- Explain the concept of diversity within organizations.
- Explain the advantages of employee diversity within organizations.
- Explain the challenges of employee diversity within organizations.
What Is Diversity in the Workplace?
Until the 1950s and 1960s, diversity was not associated with the workplace in the United States. In general, people were hired based on their gender, race, social status, and religion. Women were often asked to leave their jobs if they married or became pregnant. No accommodation was made for disability except by special arrangement.
But there were a few exceptions, particularly in fields in which qualified employees were scarce. The computer industry was one such field.
IBM, one of the most strait-laced companies in the United States, was also one of the most diverse. In 1953, for example, IBM’s president wrote a letter to his managers stating: “It is the policy of this organization to hire people who have the personality, talent and background necessary to fill a given job, regardless of race, color or creed.” Even in the Deep South, where segregation was a reality in restaurants, hotels, and even at water fountains, IBM employees of all races and backgrounds ate together in the cafeteria.
Fast-forward to the twenty-first century, and diversity in the workplace is not just a matter of ethics. Diversity is required by law and is a recommended strategy. Federal protected classes include race, color, religion or creed, national origin or ancestry, gender, age, disability, veteran status, and, in two cases, genetic information. The law creates a minimum response to discrimination, but diversity is also an asset in running a business.
Many experts, including the Boston Consulting Group, recommend diversity as a long-term strategy. They use a broader meaning of diversity, which adds personality, cognitive style, education, social background, and more. For example, the largest companies make a point of hiring from many colleges. Even if Harvard produced the best individual candidates, companies would still hire from many colleges. The diversity of training and connections are strengths, not shortcomings.
A diverse workplace isn’t always easy to achieve, as some locations, industries, and positions tend to attract people of certain backgrounds. To diversify the workplace, some companies make a significant effort to reach out to diverse communities. For example, they might reach out to the veterans community, which includes thousands of individuals of all backgrounds, many of whom have solid training and experience.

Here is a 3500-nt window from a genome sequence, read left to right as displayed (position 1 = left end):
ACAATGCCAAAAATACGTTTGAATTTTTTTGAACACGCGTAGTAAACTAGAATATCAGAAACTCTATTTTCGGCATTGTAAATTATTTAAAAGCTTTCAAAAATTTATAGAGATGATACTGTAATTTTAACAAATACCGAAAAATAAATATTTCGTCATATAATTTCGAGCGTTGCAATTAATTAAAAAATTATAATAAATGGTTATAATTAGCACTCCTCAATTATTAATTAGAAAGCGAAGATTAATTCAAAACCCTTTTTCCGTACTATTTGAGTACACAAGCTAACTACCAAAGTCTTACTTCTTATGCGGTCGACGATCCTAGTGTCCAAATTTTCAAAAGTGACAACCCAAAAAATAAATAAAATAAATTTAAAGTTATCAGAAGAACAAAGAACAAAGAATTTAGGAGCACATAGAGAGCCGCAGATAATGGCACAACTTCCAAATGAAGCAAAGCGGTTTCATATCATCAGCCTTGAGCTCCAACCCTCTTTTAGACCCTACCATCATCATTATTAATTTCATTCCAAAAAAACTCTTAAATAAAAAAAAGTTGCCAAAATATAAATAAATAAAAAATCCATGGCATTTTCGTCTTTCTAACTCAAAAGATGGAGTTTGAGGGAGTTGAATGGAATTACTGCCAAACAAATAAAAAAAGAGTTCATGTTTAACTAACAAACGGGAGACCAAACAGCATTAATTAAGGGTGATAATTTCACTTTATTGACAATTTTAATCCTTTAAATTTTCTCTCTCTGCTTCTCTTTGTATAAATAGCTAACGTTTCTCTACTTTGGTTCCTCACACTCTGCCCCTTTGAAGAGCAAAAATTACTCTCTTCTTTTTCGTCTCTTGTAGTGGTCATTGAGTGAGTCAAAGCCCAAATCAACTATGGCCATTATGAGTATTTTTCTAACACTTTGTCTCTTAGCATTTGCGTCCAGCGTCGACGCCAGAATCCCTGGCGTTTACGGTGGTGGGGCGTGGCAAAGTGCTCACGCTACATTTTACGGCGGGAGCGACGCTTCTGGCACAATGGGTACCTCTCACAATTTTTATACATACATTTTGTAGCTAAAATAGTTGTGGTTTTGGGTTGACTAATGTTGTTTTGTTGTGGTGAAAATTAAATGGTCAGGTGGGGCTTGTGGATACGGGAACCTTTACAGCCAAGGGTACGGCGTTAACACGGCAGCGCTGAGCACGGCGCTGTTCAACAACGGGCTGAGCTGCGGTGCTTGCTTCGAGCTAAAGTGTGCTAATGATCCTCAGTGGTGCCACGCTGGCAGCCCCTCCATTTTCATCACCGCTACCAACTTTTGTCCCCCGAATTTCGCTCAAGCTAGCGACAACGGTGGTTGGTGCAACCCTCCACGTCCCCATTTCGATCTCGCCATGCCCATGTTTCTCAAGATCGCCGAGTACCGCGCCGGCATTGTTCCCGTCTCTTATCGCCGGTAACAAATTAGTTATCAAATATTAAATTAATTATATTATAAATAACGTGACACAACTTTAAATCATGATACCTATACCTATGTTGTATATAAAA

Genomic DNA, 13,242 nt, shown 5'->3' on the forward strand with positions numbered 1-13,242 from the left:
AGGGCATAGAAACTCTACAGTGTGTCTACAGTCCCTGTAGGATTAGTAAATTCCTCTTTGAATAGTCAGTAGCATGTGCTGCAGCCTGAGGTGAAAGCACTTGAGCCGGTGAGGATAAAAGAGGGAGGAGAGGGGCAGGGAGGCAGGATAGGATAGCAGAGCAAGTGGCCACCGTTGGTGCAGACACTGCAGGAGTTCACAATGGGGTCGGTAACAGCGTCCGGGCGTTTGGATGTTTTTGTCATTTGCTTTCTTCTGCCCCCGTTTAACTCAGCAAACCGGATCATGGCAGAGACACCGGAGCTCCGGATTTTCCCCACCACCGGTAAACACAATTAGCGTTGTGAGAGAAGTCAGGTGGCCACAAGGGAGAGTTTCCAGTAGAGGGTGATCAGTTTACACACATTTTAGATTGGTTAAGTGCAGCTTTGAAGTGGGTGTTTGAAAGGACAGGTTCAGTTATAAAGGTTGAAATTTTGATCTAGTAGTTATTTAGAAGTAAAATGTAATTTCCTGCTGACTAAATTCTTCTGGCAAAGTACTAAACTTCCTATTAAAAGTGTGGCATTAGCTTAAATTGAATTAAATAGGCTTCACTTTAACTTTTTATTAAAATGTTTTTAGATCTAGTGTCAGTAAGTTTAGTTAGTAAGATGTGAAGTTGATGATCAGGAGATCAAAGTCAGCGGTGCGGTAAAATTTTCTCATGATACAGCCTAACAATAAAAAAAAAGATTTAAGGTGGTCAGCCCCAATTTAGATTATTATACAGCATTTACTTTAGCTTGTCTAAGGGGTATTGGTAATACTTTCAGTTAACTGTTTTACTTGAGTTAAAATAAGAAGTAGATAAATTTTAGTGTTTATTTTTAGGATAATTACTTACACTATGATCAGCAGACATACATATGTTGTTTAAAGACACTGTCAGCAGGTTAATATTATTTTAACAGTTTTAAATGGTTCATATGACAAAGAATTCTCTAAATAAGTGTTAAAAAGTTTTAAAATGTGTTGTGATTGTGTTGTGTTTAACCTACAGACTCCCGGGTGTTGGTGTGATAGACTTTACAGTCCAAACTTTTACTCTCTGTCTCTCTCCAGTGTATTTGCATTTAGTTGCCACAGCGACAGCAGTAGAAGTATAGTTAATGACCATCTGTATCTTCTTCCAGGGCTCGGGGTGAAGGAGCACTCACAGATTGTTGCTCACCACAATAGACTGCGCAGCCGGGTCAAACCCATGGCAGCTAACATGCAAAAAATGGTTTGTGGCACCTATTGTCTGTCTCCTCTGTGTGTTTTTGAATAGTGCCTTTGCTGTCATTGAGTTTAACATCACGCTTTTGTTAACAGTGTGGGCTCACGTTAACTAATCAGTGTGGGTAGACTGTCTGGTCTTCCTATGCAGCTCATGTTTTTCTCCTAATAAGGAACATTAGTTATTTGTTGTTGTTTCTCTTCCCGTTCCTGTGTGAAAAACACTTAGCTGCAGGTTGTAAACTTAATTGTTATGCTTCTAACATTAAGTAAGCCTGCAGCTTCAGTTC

The explosive growth in global trade means that large corporations began sending more Americans abroad, outsourcing work to other countries, and hiring non-American workers to come to the United States. Meanwhile, changing norms and laws improved the status of women in the workplace, and made it both acceptable and legal to be out, gay, and married. Finally, the Americans with Disabilities Act made it necessary for businesses to accommodate individuals with disabilities through the addition of elevators, ramps, Braille signage, flexible work settings and hours, and more.
With so many requirements for diversity, most US businesses now employ a very wide range of people. A diverse workplace brings both challenges and opportunities.
Advantages of Employee Diversity
The Boston Consulting Group, a management consulting firm, takes an approach to diversity that borrows from ecology. First, diversity builds resilience. Enduring systems comprise a broad variety of agents, which behave and respond to external stimuli in varying ways. As a result, a challenge to the system is less likely to break it. Second, diversity is the basis of adaptiveness. Diversity of problem-solving heuristics and behavior permits a system to evolve and learn from experience. Internal variety—diversity—provides the grist for the system to test ideas and actions and select the most effective in each environment.